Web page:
Printing on photo or FAB in a box paper?

Discussion in 'General Electronics Chat' started by spinnaker, Dec 5, 2010.

  1. spinnaker

    Thread Starter AAC Fanatic!

    Oct 29, 2009
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    When you print on photo paper or Fab in a box paper, is it pretty much one sheet per board?

    Or do you cut the paper size as needed first then print on that?

    Seems it would get awfully expensive if one 8x10 per board.

    I have yet to try printing on non standard sized paper in my printer. My manual feed does not work so well.
     
  2. maxpower097

    Well-Known Member

    Feb 20, 2009
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    Usually you want as many per page as you can get if your paying a lot for the medium. When you commercially print things the sheets come in like 24 x 48 inch sheets(I'm pulling these numbers out of my head). Then that breaks down into a bunch of 8x11 books, or 7.5 x 5 books. If you ask for a special book thats not journal, or magazine size they charge you way more because they have to waste so much paper using an odd size. The actually have an app that does it and spits out a price for em.

    You could always print it as a full 8x11 then cut out your circuit. As long as you know where your printing you should be able to keep printing on that page as long as you have 1 full 8 inch side. Or you could glue it to a peice of paper as backing, but still make sure you keep a full 8 inch side going into the printer or it will jam. Also you want your cuts to resemble an inverted triangle as your printing and cutting off sections. This way it won't jam. Also save your print files for positions on your page so you know where to print. If you save it as one big image you can just omit stuff you already cut and add where space is.
     
    Last edited: Dec 6, 2010
  3. Wendy

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    How many PCBs do you make? I almost always print multiple copies (make special sheets for it) so I have another transfer around if (when) I screw up.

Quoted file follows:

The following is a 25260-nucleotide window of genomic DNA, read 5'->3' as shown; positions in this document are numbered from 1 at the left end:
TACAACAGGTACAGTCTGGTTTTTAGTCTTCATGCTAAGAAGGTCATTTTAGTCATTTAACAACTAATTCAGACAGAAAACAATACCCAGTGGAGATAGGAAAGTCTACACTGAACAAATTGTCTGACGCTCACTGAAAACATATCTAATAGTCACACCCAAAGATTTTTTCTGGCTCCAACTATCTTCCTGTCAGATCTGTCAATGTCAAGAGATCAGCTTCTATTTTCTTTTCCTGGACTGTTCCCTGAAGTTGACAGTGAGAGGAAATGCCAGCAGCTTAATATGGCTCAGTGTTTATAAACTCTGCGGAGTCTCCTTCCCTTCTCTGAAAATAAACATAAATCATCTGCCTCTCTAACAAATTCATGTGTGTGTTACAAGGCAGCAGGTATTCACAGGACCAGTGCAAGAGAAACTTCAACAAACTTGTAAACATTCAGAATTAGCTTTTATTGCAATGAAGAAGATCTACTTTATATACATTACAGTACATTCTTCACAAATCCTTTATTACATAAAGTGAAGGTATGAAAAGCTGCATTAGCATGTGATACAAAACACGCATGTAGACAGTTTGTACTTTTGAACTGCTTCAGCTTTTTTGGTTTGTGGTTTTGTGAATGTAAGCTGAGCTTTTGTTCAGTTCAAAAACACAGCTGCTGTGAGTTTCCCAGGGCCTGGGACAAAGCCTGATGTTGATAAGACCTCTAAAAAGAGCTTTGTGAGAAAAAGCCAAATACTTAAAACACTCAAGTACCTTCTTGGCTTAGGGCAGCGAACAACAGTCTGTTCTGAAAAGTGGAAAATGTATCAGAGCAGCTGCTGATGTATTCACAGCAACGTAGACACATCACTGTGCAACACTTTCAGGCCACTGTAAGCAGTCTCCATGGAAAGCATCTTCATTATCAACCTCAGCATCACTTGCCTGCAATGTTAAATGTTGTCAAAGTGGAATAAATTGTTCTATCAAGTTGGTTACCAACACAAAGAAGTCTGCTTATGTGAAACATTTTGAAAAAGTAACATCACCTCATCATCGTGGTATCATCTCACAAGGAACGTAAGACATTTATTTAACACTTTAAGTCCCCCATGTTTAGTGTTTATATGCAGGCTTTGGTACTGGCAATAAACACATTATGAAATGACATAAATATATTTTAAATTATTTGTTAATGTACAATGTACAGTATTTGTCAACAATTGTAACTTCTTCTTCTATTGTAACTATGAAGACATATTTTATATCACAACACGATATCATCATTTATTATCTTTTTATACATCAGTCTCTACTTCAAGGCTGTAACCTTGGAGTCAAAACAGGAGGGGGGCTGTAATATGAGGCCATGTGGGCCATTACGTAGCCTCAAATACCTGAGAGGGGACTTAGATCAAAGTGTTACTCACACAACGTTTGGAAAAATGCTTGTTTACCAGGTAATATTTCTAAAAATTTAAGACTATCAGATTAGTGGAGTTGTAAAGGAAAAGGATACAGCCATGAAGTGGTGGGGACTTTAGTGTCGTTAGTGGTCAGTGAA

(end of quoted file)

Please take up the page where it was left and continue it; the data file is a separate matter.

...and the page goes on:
Wax paper is very, very cheap, which is one reason I use it. I tape the leading edge, and fold the side over a conventional sheet of paper.
     
  4. nerdegutta

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    Dec 15, 2009
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    Why not use photoresist?

    I print on regular paper, pouring on some vegatable oil and then I'm set.

    [​IMG]

    The oil makes the UV go throu the paper. Cost of regular paper is way beneath the cost of photo paper.

    I know. This is another method.

    (Bought the UV leds on Ebay, learned to use the 555 timer from Bill Marsden, and ripped out the iventory of a flatbed scanner. Totalt cost, not so much. :))
     
  5. tyblu

    Member

    Nov 29, 2010
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    That's really cool, nerdegutta. Do you get pitted copper when you etch from the UV going through the toner/ink?
     
  6. nerdegutta

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    Thanks. :)

    Eh... Don't quite understand what you mean. Pitted?
     
  7. retched

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    Dimples... little holes.. not smooth.
     
  8. nerdegutta

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    Oh that. No, it's smooth. After drilling holes, I clean it with Aceton. Then its ready for soldering. :)
     
  9. spinnaker

    Thread Starter AAC Fanatic!

    Oct 29, 2009
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    I am not sure I get the wax paper thing. Can you explain? You feed this through your LJ? Doesn't it mess it up?
     
  10. thatoneguy

    AAC Fanatic!

    Feb 19, 2009
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    I've fed everything from 4x6 photo paper to very thin transparencies through the printers at work without problems.

    The biggest thing to remember is to go into the advanced settings of the printer driver (in windows) to tell it that you will be feeding it thin/thick paper, and what size. It adjusts the rollers and fuser temp to match.

    Not all printers allow this level of adjustment though. Most color laser printers I've run across do. I only use black when printing for PCB even on a color printer.
     
  11. Wendy

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    Mar 24, 2008
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